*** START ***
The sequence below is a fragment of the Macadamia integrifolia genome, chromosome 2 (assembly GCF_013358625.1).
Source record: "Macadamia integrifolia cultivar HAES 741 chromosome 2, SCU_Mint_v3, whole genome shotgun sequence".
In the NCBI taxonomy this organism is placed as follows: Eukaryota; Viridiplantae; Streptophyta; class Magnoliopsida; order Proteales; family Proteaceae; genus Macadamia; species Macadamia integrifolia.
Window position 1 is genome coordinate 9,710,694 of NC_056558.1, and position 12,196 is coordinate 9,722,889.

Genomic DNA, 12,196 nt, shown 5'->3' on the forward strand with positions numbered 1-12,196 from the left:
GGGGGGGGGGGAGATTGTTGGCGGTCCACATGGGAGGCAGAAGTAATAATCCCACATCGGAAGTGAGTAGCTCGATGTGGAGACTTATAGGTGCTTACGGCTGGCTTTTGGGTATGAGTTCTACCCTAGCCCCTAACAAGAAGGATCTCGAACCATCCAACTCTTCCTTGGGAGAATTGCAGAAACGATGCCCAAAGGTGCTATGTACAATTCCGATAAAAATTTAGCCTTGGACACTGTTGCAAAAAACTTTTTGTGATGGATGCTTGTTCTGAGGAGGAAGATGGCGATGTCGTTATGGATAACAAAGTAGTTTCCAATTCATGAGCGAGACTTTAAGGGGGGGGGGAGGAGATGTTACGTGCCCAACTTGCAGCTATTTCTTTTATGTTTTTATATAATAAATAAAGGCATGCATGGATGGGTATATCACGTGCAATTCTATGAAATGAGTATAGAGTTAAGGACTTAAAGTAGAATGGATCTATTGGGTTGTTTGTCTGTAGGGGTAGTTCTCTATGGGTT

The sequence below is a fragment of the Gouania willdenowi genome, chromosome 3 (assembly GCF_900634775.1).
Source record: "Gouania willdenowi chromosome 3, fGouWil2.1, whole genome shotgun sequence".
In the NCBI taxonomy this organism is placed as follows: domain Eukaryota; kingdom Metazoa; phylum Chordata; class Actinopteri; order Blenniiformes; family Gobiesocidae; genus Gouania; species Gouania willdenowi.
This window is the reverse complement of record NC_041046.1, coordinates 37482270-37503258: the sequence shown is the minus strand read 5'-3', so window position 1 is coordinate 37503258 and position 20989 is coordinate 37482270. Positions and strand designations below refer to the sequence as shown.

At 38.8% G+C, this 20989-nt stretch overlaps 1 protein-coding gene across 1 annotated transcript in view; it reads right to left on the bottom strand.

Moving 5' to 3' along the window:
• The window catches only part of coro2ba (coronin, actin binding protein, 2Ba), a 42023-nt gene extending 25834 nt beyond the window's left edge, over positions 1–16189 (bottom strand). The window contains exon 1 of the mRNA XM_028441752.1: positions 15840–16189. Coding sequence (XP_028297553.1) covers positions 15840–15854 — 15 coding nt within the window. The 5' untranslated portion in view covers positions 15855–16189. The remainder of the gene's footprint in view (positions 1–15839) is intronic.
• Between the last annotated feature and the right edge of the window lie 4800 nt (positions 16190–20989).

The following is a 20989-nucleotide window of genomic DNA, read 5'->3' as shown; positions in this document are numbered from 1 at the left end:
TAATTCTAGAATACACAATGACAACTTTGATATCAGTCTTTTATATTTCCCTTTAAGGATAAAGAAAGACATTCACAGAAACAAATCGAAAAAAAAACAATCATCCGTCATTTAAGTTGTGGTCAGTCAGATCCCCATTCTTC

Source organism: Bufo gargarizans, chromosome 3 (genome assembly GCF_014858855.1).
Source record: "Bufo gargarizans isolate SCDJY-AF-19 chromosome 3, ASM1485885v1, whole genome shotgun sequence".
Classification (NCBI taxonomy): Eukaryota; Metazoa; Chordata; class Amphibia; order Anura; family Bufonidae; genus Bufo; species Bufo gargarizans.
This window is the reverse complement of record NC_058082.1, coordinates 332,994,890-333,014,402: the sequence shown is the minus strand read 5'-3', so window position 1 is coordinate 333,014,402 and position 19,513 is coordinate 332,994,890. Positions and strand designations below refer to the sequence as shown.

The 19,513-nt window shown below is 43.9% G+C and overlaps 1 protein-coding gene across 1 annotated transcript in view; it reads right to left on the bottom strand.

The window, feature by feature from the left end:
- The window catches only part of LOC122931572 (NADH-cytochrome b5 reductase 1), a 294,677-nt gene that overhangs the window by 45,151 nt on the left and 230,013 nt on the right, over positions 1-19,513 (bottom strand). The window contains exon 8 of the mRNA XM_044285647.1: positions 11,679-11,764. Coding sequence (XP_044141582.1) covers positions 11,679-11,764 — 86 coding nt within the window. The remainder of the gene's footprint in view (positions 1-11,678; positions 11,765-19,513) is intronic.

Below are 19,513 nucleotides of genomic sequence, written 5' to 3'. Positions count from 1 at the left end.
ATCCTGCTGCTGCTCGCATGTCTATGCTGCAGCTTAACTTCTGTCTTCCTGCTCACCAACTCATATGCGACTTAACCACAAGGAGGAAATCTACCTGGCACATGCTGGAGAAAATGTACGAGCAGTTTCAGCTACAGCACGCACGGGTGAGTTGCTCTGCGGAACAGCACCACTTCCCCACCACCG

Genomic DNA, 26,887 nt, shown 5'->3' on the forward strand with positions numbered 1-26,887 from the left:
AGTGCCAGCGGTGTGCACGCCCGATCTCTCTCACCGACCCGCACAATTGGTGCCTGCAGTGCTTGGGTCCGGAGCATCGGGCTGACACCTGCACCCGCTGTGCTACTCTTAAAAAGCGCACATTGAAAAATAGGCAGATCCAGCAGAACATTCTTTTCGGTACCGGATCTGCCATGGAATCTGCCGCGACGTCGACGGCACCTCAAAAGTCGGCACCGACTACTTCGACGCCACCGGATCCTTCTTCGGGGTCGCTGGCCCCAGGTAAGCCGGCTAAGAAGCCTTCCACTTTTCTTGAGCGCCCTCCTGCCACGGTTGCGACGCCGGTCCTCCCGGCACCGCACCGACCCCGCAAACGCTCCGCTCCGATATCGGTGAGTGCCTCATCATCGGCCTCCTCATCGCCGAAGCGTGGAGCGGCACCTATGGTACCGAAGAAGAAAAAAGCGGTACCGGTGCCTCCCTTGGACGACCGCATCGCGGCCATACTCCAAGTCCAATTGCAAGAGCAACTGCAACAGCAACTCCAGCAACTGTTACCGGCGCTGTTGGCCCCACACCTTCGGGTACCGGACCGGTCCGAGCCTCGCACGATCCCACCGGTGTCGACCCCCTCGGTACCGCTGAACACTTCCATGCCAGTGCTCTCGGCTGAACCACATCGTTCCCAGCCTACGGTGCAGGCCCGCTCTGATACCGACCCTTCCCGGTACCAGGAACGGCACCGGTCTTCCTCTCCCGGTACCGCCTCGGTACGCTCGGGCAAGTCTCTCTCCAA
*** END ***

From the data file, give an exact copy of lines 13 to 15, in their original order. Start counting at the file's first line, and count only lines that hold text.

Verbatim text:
• The window catches only part of coro2ba (coronin, actin binding protein, 2Ba), a 42023-nt gene extending 25834 nt beyond the window's left edge, over positions 1–16189 (bottom strand). The window contains exon 1 of the mRNA XM_028441752.1: positions 15840–16189. Coding sequence (XP_028297553.1) covers positions 15840–15854 — 15 coding nt within the window. The 5' untranslated portion in view covers positions 15855–16189. The remainder of the gene's footprint in view (positions 1–15839) is intronic.
• Between the last annotated feature and the right edge of the window lie 4800 nt (positions 16190–20989).

The following is a 20989-nucleotide window of genomic DNA, read 5'->3' as shown; positions in this document are numbered from 1 at the left end: